Keto diet can help depression in women suffering from chronic fat condition

24 April 2023

A new CQUniversity research study has shed light on the potential benefits of ketogenic diets for managing depression in women with lipoedema, a chronic medical condition that causes abnormal fat deposition in the legs, arms, and other areas of the body.

According to CQU researchers Chantelle Clarke and Associate Professor Talitha Best, the accumulation of fat cells can cause swelling, pain and bruising, in which approximately 40 per cent of lipoedema cases impact patients' mental health, leading to depression.

“These often debilitating symptoms of lipoedema, combined with a lack of support and understanding from those around them, can potentially lead to depression, among other physical, psychological, and social difficulties,” Ms Clarke explained.

“This under-researched, regularly undiagnosed, and misunderstood condition is often misdiagnosed as obesity.

“There is currently no cure for lipoedema, making research into treatment options to help address the symptoms, improve quality of life, and slow progression, even more important.”

While a ketogenic diet is recommended as a lipoedema treatment option to manage this painful inflammation, Ms Clarke said more work is needed to understand the relationship between diet and mental health in lipoedema patients.

“The study aimed to explore the relationship between self-reported ketogenic diet status and depression in women with lipoedema,” Ms Clarke said.

“There is evidence to suggest that a keto diet can have positive cognitive effects on an individual's brain functioning and mood, and a keto diet has proven to help with the physical symptoms of lipoedema.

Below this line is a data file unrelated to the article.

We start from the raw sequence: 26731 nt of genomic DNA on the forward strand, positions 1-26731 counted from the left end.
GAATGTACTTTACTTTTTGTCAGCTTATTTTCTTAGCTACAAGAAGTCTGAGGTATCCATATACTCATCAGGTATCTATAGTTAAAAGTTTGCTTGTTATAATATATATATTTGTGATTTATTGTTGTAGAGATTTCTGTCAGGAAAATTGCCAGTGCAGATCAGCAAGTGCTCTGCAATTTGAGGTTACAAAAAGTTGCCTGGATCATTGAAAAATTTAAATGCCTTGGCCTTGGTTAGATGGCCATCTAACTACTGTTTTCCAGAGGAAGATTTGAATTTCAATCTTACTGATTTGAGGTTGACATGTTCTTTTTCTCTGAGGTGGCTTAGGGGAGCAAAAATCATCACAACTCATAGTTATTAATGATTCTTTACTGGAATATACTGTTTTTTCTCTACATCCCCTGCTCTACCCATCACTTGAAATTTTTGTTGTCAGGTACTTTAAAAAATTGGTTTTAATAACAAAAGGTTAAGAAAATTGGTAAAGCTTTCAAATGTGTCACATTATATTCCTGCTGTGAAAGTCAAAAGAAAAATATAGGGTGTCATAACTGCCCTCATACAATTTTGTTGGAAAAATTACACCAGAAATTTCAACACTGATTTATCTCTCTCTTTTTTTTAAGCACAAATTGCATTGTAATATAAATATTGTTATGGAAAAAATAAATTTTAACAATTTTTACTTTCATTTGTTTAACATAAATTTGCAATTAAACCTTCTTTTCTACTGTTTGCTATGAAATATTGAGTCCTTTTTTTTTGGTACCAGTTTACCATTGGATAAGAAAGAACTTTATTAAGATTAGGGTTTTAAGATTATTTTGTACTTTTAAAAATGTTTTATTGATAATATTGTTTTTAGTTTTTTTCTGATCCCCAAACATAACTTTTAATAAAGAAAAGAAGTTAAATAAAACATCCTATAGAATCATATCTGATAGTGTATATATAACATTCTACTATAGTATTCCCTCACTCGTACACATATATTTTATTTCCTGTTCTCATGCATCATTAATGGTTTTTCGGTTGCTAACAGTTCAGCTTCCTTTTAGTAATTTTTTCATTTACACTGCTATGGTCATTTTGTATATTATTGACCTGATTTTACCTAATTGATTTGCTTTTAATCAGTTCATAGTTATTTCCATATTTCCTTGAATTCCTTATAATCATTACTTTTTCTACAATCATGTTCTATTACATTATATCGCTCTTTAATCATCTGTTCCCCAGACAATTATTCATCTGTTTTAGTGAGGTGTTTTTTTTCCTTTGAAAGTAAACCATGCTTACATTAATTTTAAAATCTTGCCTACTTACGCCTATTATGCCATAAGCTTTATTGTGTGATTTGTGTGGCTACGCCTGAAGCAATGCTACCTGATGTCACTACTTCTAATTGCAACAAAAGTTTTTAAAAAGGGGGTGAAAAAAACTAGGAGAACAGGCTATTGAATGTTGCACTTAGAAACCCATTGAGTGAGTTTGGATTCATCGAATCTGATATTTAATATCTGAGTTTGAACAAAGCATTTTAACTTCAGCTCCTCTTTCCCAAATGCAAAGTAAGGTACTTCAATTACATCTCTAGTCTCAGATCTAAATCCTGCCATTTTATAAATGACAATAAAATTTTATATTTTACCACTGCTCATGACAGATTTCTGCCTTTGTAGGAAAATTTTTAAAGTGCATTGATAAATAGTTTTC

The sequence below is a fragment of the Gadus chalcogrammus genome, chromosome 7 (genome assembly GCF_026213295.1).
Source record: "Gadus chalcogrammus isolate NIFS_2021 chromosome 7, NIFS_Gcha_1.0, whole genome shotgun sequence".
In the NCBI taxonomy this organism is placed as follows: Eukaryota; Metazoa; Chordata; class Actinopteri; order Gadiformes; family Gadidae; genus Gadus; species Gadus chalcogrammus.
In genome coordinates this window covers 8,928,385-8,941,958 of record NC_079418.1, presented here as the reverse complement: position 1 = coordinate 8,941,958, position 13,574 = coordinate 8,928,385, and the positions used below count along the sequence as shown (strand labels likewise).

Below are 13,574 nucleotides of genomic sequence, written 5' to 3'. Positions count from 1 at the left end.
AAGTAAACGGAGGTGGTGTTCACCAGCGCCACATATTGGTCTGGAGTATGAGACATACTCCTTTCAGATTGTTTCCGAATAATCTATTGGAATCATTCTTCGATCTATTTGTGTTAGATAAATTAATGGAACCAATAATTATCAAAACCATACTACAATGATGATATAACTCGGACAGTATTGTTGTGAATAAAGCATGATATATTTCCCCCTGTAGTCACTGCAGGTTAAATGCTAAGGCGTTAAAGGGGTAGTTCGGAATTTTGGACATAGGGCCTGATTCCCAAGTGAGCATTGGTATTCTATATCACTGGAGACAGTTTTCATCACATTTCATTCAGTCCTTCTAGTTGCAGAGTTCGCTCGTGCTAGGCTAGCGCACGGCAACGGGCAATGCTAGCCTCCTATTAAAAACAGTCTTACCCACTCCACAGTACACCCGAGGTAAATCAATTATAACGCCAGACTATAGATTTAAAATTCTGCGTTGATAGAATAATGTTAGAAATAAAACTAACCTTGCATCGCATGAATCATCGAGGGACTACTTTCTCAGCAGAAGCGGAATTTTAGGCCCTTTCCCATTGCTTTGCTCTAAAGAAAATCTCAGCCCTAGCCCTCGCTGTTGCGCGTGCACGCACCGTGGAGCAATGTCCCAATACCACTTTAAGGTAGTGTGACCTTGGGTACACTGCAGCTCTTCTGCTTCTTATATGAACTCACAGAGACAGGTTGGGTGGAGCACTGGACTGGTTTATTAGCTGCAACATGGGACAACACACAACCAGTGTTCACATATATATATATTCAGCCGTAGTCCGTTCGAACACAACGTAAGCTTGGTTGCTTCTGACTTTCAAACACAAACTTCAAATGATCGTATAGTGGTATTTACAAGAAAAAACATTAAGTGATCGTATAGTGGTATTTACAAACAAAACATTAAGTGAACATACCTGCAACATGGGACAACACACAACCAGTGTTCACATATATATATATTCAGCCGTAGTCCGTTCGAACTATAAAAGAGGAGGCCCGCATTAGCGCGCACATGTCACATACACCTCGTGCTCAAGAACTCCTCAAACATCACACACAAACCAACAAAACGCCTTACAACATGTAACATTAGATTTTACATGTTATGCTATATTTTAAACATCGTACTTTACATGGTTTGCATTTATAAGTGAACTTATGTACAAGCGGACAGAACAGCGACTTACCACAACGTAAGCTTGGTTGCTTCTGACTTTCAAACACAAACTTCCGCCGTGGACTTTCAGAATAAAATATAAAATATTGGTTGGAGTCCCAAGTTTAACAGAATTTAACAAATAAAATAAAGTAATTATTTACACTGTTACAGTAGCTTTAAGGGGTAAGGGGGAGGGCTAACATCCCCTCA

“But there has been no direct research into the cognitive effects of a keto diet in lipoedema patients.”

Associate Professor Best explained that the researchers surveyed 826 adult women with self-reported lipoedema to assess the depressive symptom severity of those who followed a ketogenic diet, in comparison to those who did not.

“We measured the participants' ketogenic diet status, Body Mass Index (BMI), lipoedema symptom severity scale, and depressive symptoms,” Assoc Prof Best said.

“Results showed that 35 per cent of participants used a ketogenic diet to manage their symptoms and of these participants, those who followed a ketogenic diet reported reduced depressive symptoms.”

Associate Professor Best said this novel insight link between diet and mood could be a game-changer for lipoedema patients struggling with their mental health.

“These findings suggest that the ketogenic diet may have additional benefits to mood in those with lipoedema, especially when used as a recommended treatment option to manage inflammation,” she said.

“However, it is important to note that ketogenic diets are not suitable for everyone and should be undertaken with medical supervision.”

Findings from this study will contribute to Ms Clarke’s Doctor of Philosophy (PhD) thesis where the research student is supporting mental health for women with lipoedema through compassionate mind training.

Ms Clake’s Research Higher Degree candidature was supported under the Commonwealth Government's Research Training Program/Research Training Scheme.

“Future research may seek to understand the potential mechanisms of effect, such as inflammatory pathways, and the perceived impact of diet on symptom management and well-being,” Ms Clarke explained.

“The validation of research in understanding and capturing the detrimental impact of this condition on mental health is very much needed, as are effective tools and interventions that can support improving it.”